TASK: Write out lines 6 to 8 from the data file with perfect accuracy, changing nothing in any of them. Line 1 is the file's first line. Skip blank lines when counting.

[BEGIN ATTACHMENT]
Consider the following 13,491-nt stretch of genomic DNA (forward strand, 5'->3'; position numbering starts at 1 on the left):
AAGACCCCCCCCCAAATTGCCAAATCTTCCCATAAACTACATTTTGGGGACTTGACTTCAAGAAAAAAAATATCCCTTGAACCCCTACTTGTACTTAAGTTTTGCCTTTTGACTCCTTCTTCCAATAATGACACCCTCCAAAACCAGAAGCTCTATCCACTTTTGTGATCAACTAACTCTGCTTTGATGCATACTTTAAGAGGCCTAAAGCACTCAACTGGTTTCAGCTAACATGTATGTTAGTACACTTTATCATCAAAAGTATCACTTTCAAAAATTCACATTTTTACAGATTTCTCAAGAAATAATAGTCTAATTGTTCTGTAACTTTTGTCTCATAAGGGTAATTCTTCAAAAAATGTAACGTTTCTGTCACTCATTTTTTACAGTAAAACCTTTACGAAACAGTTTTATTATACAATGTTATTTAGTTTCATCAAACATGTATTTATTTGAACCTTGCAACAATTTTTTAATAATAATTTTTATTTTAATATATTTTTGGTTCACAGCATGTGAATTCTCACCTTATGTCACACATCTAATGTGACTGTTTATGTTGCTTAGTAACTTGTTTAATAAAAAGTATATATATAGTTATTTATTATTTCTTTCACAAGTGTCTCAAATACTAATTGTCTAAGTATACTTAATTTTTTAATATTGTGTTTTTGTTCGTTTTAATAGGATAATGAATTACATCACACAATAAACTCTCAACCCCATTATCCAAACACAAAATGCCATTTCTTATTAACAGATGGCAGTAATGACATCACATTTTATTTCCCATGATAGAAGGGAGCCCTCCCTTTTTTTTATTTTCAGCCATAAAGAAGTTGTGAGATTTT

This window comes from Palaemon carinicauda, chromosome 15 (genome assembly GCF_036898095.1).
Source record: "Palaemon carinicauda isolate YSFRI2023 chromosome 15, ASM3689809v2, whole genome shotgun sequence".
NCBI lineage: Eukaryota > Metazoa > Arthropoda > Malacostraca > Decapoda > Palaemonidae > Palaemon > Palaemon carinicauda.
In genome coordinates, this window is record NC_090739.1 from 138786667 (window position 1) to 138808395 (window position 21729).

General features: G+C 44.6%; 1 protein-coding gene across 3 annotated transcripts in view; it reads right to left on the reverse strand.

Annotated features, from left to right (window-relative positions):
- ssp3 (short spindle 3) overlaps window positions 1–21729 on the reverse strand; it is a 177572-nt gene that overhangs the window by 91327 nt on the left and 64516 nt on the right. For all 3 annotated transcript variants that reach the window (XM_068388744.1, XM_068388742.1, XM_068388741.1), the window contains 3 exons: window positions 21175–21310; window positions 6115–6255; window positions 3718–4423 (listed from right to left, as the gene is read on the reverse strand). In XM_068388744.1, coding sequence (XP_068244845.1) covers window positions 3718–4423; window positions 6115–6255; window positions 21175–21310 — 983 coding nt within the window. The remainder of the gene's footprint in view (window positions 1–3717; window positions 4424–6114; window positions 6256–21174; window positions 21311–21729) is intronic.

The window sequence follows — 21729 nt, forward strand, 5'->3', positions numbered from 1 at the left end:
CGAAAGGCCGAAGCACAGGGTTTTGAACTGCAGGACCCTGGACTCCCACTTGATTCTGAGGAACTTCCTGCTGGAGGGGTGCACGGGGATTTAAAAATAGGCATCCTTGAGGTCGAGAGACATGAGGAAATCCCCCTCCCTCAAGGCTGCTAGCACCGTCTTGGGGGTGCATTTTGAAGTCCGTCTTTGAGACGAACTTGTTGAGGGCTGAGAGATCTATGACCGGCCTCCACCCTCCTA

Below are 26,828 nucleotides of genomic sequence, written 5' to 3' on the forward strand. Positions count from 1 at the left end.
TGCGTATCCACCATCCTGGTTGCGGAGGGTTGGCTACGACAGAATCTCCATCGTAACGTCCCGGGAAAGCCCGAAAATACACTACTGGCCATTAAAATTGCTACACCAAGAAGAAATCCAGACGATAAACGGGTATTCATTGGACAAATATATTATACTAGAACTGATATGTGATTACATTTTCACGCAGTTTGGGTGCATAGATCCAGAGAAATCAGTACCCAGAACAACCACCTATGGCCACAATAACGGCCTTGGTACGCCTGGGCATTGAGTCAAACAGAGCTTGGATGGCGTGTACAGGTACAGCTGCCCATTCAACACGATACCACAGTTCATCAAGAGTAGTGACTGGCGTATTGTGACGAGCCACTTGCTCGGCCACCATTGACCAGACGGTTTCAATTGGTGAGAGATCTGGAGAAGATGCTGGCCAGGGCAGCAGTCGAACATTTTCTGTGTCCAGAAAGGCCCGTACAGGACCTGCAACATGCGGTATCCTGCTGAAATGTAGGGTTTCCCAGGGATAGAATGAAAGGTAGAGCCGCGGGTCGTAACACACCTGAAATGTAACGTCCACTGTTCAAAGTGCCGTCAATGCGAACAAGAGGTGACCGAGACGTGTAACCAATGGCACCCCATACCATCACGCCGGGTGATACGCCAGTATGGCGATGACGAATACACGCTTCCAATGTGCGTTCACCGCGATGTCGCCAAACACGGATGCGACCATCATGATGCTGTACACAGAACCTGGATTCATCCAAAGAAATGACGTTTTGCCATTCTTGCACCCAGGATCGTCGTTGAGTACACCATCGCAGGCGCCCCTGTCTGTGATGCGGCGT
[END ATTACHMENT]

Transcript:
In genome coordinates, this window is record NC_090739.1 from 138786667 (window position 1) to 138808395 (window position 21729).

General features: G+C 44.6%; 1 protein-coding gene across 3 annotated transcripts in view; it reads right to left on the reverse strand.

Annotated features, from left to right (window-relative positions):